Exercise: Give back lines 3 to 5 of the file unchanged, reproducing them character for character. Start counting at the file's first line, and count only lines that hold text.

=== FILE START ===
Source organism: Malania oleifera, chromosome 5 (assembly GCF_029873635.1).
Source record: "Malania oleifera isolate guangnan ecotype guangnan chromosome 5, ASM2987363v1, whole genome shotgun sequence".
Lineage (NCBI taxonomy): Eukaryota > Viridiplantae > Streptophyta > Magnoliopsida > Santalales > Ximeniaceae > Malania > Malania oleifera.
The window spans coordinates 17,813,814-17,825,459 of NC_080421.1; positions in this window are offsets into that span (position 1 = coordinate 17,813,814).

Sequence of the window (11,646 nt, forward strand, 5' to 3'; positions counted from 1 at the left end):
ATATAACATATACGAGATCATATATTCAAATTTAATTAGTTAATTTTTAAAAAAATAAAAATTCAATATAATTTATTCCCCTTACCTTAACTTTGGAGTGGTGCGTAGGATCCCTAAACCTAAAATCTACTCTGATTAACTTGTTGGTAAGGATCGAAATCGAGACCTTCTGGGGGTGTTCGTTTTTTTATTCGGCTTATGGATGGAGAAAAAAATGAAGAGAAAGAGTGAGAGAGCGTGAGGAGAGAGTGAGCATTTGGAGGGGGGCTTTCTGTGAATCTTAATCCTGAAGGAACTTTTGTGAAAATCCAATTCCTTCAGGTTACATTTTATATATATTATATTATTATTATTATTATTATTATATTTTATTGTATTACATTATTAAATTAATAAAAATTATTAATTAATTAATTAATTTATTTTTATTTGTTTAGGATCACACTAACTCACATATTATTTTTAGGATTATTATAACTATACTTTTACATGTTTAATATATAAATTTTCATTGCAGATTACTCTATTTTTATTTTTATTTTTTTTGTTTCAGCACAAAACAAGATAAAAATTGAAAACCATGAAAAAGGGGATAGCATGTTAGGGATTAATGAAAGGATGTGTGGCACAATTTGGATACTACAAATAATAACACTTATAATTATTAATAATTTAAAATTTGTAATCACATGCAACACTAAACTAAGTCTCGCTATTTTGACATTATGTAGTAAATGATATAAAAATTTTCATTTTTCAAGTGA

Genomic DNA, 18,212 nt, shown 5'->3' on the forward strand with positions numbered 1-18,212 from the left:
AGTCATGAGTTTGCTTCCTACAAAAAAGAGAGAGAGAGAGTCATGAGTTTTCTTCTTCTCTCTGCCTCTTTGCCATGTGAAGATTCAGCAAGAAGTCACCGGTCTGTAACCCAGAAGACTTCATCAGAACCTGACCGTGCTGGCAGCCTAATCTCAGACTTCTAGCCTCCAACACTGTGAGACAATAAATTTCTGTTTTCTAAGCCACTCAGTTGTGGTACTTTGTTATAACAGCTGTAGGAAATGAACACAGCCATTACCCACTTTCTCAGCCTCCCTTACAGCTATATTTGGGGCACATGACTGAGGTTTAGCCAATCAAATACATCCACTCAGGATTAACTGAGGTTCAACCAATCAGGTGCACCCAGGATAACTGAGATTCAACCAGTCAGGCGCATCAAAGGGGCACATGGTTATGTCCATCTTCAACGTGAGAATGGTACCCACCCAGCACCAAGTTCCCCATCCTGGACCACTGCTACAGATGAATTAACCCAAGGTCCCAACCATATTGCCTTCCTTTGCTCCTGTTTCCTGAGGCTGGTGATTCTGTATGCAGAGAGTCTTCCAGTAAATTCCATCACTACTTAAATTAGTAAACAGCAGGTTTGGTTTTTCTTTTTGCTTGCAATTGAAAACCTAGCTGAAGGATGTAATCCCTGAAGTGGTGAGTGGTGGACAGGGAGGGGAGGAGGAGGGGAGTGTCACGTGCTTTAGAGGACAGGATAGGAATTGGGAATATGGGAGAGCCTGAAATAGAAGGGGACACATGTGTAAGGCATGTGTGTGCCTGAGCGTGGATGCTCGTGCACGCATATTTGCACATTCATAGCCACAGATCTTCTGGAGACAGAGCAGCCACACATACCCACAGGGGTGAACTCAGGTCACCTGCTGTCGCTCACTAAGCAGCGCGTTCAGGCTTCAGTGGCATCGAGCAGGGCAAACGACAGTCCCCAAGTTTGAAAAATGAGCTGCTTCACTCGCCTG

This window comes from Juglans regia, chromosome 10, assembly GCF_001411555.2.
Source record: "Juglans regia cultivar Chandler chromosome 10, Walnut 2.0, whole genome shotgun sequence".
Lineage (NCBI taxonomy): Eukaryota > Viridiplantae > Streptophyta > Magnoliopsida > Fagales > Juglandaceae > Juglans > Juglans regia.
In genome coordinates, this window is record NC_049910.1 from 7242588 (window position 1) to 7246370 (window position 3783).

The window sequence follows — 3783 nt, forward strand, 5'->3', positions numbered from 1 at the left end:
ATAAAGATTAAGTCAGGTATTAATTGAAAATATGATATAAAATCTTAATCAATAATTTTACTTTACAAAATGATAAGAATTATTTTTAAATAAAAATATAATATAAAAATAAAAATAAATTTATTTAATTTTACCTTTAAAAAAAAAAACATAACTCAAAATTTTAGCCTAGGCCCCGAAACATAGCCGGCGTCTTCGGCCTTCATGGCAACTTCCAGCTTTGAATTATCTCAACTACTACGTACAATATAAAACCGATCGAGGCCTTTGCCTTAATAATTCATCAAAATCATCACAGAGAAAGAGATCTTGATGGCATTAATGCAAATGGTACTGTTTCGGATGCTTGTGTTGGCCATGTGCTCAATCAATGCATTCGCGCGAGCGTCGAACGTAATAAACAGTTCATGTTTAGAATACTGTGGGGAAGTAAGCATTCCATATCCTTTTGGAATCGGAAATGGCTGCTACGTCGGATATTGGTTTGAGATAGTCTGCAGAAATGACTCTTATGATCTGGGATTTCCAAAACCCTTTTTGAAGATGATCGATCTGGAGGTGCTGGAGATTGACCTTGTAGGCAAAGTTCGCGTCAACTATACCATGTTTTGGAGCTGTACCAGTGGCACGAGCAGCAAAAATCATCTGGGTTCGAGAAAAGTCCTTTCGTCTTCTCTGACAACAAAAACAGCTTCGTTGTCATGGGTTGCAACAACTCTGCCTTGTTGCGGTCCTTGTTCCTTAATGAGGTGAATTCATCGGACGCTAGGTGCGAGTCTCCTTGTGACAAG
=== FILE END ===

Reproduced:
Lineage (NCBI taxonomy): Eukaryota > Viridiplantae > Streptophyta > Magnoliopsida > Santalales > Ximeniaceae > Malania > Malania oleifera.
The window spans coordinates 17,813,814-17,825,459 of NC_080421.1; positions in this window are offsets into that span (position 1 = coordinate 17,813,814).

Sequence of the window (11,646 nt, forward strand, 5' to 3'; positions counted from 1 at the left end):